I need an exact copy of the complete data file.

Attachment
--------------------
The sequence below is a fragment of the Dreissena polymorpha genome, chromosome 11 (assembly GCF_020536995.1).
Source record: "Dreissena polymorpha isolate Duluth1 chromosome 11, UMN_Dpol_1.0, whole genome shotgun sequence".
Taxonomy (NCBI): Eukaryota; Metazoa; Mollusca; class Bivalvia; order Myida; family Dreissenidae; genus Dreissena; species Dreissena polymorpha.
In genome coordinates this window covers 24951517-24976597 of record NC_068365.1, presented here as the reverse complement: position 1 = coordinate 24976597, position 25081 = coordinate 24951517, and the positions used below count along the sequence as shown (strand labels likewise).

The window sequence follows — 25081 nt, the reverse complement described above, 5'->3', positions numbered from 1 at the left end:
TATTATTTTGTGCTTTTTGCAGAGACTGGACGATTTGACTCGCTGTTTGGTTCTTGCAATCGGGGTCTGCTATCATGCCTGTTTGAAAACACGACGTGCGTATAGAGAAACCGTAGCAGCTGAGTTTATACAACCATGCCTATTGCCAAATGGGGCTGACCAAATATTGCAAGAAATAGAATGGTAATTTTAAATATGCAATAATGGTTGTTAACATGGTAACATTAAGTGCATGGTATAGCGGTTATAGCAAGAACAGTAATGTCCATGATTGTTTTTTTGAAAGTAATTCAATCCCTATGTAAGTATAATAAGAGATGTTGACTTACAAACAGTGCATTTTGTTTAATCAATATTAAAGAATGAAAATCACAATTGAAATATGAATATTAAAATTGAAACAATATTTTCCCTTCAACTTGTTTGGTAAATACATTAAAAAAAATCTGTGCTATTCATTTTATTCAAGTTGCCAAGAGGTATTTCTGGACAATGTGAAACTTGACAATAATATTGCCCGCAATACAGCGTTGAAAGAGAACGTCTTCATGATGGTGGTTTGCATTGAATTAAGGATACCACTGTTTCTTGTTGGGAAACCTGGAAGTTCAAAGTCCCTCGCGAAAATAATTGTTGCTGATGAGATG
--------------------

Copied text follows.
The sequence below is a fragment of the Dreissena polymorpha genome, chromosome 11 (assembly GCF_020536995.1).
Source record: "Dreissena polymorpha isolate Duluth1 chromosome 11, UMN_Dpol_1.0, whole genome shotgun sequence".
Taxonomy (NCBI): Eukaryota; Metazoa; Mollusca; class Bivalvia; order Myida; family Dreissenidae; genus Dreissena; species Dreissena polymorpha.
In genome coordinates this window covers 24951517-24976597 of record NC_068365.1, presented here as the reverse complement: position 1 = coordinate 24976597, position 25081 = coordinate 24951517, and the positions used below count along the sequence as shown (strand labels likewise).

The window sequence follows — 25081 nt, the reverse complement described above, 5'->3', positions numbered from 1 at the left end:
TATTATTTTGTGCTTTTTGCAGAGACTGGACGATTTGACTCGCTGTTTGGTTCTTGCAATCGGGGTCTGCTATCATGCCTGTTTGAAAACACGACGTGCGTATAGAGAAACCGTAGCAGCTGAGTTTATACAACCATGCCTATTGCCAAATGGGGCTGACCAAATATTGCAAGAAATAGAATGGTAATTTTAAATATGCAATAATGGTTGTTAACATGGTAACATTAAGTGCATGGTATAGCGGTTATAGCAAGAACAGTAATGTCCATGATTGTTTTTTTGAAAGTAATTCAATCCCTATGTAAGTATAATAAGAGATGTTGACTTACAAACAGTGCATTTTGTTTAATCAATATTAAAGAATGAAAATCACAATTGAAATATGAATATTAAAATTGAAACAATATTTTCCCTTCAACTTGTTTGGTAAATACATTAAAAAAAATCTGTGCTATTCATTTTATTCAAGTTGCCAAGAGGTATTTCTGGACAATGTGAAACTTGACAATAATATTGCCCGCAATACAGCGTTGAAAGAGAACGTCTTCATGATGGTGGTTTGCATTGAATTAAGGATACCACTGTTTCTTGTTGGGAAACCTGGAAGTTCAAAGTCCCTCGCGAAAATAATTGTTGCTGATGAGATG